Many people relish parsnips, while some find them disagreeable. To those who are unfamiliar with this vegetable, its flavor is somewhat like carrot, with a hint of banana and apple. The flesh is creamy-yellow and not firm or crisp like a carrot; it is somewhat fibrous when raw. The aroma of unwaxed parsnips is very strong. I once dug several buckets of parsnips just before Thanksgiving and brought them into my house due to a severe cold snap, hiding them in a corner of the cluttered kitchen. Several guests remarked, “It smells like bananas,” as soon as they walked into the house, shocked to discover that their “bananas” were actually a root vegetable.
After cleaning thoroughly and cutting out any pockets of dirt, peeling if necessary, parsnips are ready for culinary use. They are probably most commonly used in soups, and with good reason. Their sweet, distinct, aromatic flavor blends nicely with many other ingredients, and they soften dramatically after boiling. I almost always place parsnip chunks around a pot roast, along with onions, celery, rutabaga, potato, carrot, and mushrooms. You can also eat parsnips alone as a boiled vegetable, served with a little butter and salt. You can mash them like potatoes and serve in a similar fashion, or mix them with other mashed root vegetables such as potato and rutabaga. Or bake a halved squash with parsnip pieces, butter, and brown sugar filling the cavity, then mix and mash the two together before serving. Parsnips are delicious cut into strips and dipped in onion-ring batter, then deep fried.
Wild parsnip is distinguished from other species in the parsley family by its yellow flowers and its pinnately compound leaves that are divided once into more than five leaflets. Wild parsnip should be accurately identified before attempting any control measures. If identification of wild parsnip is in doubt, the plant’s identity should be confirmed by a knowledgeable individual and/or by consulting appropriate books.
There is a current impression that the roots of the Wild Parsnip are poisonous but, as Halsted has well said, it is probable that all casaes of poisoning by “Wild Parsnip” are due to the mistaking for it of other plants such as Water-Hemlock (Cicuta), which has large roots smelling like parsnips.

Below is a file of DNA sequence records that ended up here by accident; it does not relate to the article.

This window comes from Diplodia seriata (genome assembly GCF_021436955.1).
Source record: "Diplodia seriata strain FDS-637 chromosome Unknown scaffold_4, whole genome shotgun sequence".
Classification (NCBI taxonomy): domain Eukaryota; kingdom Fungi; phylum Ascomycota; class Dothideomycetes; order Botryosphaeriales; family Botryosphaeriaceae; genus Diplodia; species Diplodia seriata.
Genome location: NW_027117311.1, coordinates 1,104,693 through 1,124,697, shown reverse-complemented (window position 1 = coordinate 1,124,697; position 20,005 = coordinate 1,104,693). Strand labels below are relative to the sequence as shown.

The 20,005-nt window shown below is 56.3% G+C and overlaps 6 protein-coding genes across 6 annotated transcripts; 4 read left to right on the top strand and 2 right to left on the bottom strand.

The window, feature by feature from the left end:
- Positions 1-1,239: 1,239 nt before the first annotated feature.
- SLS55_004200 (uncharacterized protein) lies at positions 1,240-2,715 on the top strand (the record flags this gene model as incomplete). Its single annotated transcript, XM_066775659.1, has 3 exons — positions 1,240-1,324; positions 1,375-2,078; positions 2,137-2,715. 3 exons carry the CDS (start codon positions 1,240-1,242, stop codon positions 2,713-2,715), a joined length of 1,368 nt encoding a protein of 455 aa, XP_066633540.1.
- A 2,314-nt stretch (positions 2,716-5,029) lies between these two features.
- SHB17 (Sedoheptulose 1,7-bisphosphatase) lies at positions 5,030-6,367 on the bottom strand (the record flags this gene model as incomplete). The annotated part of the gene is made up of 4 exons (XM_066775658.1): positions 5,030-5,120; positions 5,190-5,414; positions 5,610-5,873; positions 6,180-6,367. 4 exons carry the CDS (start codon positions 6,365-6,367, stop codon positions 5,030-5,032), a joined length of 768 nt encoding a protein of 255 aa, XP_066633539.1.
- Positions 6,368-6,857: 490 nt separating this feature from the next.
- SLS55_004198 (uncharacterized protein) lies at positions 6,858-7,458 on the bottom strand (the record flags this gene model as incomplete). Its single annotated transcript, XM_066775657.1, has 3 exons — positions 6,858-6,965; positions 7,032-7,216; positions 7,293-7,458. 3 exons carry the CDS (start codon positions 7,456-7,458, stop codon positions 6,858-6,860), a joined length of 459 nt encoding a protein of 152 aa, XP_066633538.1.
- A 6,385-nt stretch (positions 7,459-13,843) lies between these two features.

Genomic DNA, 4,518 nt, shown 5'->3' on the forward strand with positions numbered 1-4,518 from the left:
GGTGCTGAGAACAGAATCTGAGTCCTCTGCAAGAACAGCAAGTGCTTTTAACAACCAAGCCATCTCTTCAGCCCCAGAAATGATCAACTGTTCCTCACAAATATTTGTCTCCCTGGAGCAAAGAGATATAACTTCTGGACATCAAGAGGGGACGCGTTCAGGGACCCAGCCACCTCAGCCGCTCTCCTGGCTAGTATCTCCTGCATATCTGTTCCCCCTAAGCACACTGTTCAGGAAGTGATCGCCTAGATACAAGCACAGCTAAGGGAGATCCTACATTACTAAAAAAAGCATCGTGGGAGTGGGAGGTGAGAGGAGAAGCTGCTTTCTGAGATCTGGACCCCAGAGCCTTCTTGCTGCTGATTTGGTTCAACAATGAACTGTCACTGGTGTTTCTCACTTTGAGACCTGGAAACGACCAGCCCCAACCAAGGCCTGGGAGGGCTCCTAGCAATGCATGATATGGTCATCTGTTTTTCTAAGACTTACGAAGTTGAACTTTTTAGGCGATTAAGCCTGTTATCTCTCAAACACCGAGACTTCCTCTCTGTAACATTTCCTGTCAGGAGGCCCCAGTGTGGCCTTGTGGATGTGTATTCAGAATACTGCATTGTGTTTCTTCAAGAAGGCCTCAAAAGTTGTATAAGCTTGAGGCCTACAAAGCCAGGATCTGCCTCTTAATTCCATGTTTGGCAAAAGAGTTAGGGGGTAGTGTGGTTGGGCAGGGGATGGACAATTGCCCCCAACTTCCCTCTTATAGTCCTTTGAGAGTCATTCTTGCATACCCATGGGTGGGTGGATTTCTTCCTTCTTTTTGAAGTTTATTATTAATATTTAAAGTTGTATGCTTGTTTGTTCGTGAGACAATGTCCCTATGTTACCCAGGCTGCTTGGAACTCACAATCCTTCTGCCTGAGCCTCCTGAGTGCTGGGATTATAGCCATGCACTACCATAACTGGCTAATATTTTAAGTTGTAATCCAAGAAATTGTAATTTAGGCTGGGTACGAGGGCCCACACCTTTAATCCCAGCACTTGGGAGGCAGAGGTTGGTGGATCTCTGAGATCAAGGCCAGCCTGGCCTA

The true Wild Parsnip is a common weed of rubbish heaps, waste lands and rich roadsides, where it has been introduced by seed from the cultivated strains of the species.
When these wild plants grow in sufficiently rich soil outside the garden, there should be no reason why the roots should not be used by those who are absolutely certain of the identity of the plant.
Root – raw or cooked. When well grown, the cooked root has a very tender texture, though it is rather chewy raw.
It is best harvested after there have been some autumn frosts because it will have developed a sweeter flavor. The root is delicious baked, it can also be used in soups etc and can be added to cakes, pies and puddings.
Leaves and young shoots – cooked with other greens as a vegetable or added to soups etc. Used in early spring.
The seed is used as a condiment. Similar in taste to dill.
A tea made from the roots has been used in the treatment of women’s complaints. A poultice of the roots has been applied to inflammations and sores. The root contains xanthotoxin, which is used in the treatment of psoriasis and vitiligo. Xanthotoxin is the substance that causes photosensitivity.
The leaves and roots are used to make an insect spray. Roughly chop the leaves and roots, put them in a basin with enough water to cover, leave them overnight then strain and use as an insecticide against aphids and red spider mite.
Where Does Wild Parsnip (Pastinaca Sativa)?
The thick taproot of the wild parsnip is long, conic, and fleshy. Branching from the fleshy root is the light green, hollow, deeply-grooved stem that stands erect at 2-5 feet (0.6-1.5 meters) tall. Leaves are alternate, pinnately compound, and branched with saw-toothed edges. Each leaf has 5-15 ovate to oblong leaflets with variably toothed edges and deep lobes. The petiolate lower leaves are often 1.5 inches (3.8 cm) long, while upper leaves are sessile and much reduced. The small, 5-petaled, yellow flowers are arranged in 2-6 inch (5-15 cm) broad umbels at the top of slender stems and branches. Each compound flat umbel has 15-25 primary rays that contain yellow blossoms during the June-September flowering season. The blossoms give rise to a fruit termed a schizocarp that is broadly oval and 0.25 inch (6 mm) long. The abundant 0.25 inch (6 mm) mericarps (segments of the fruit) of this parsnip are flat, round, smooth, straw-colored, and have low ribs across them.